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Hydrocephalus

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Hydrocephalus is when excess cerebrospinal fluid accumulates in the skull.  The excess liquid compresses the brain and it’s blood vessels.  In the new born, where the size of the cranian is not set yet, the head size enlargens.  This condition may become fatal in both adults and infants.  It may be a congenital disorder.  However, it doesn’t have to be.  One indication of hydrocephalus is when the pupil of the patient depresses below the center of the eye.  When a CT or an MRI is performed there may be an increase in the size of the ventricles of the brain; or an increase in the size in the area in which the accumulated fluid occurs in the brain.  Surgery to remove the obstructions is not always advisable because surgery may cause more problems.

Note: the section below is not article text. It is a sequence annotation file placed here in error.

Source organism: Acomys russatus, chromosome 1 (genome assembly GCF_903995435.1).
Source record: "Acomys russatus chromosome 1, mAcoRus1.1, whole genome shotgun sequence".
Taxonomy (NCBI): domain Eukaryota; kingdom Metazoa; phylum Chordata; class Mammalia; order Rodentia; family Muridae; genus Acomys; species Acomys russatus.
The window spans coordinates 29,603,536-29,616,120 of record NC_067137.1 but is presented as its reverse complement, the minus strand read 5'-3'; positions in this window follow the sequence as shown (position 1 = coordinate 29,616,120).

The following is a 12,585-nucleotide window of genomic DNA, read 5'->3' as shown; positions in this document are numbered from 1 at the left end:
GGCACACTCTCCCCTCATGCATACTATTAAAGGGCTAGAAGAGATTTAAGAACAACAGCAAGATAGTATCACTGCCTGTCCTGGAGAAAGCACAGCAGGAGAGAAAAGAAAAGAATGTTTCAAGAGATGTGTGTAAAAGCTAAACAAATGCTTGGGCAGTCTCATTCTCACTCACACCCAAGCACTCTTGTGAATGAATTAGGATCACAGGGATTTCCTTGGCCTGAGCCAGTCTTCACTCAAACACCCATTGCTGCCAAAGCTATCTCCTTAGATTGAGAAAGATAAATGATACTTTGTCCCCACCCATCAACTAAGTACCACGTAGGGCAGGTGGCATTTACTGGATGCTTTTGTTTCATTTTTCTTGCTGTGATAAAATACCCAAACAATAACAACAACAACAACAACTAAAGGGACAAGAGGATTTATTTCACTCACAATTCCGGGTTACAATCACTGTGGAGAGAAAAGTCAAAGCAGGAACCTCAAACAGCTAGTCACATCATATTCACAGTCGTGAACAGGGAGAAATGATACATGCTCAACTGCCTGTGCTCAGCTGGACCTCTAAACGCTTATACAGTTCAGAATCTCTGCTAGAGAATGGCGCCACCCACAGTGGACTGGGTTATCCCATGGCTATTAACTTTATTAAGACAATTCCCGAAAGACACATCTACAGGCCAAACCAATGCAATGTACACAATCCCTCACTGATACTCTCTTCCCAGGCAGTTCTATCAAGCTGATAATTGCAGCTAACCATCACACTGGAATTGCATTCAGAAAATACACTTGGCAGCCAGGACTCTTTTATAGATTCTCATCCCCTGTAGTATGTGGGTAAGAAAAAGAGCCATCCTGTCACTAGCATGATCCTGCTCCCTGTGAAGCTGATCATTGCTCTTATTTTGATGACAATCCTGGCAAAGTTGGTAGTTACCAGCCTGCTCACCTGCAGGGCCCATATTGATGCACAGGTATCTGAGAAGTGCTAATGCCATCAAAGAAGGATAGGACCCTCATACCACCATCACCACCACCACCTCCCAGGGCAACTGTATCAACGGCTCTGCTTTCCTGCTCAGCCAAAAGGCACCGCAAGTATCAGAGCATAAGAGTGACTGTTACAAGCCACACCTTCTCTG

The treatment usually is inserting a cerebrospinal fluid shunt inside the lateral ventricle of the brain, out the side of the head, down the neck, down the chest to inside the peritoneal cavity.  The fluid being dumped into the peritoneal cavity from the head ends up getting reabsorbed.  One drawback, is that when performed in young adults, the shunt must be lengthened as the patient grows taller.  Another drawback is that there comes about an increased risk of meningitis since the part of the shunt in the skull may become infected.  Another drawback, is that the shunt may become blocked; and the symptoms of hydrocephaly would come back.  All things considered however, the cerebrospinal fluid shunt is the best approach modern medicine currently has for combating hydrocephelus.

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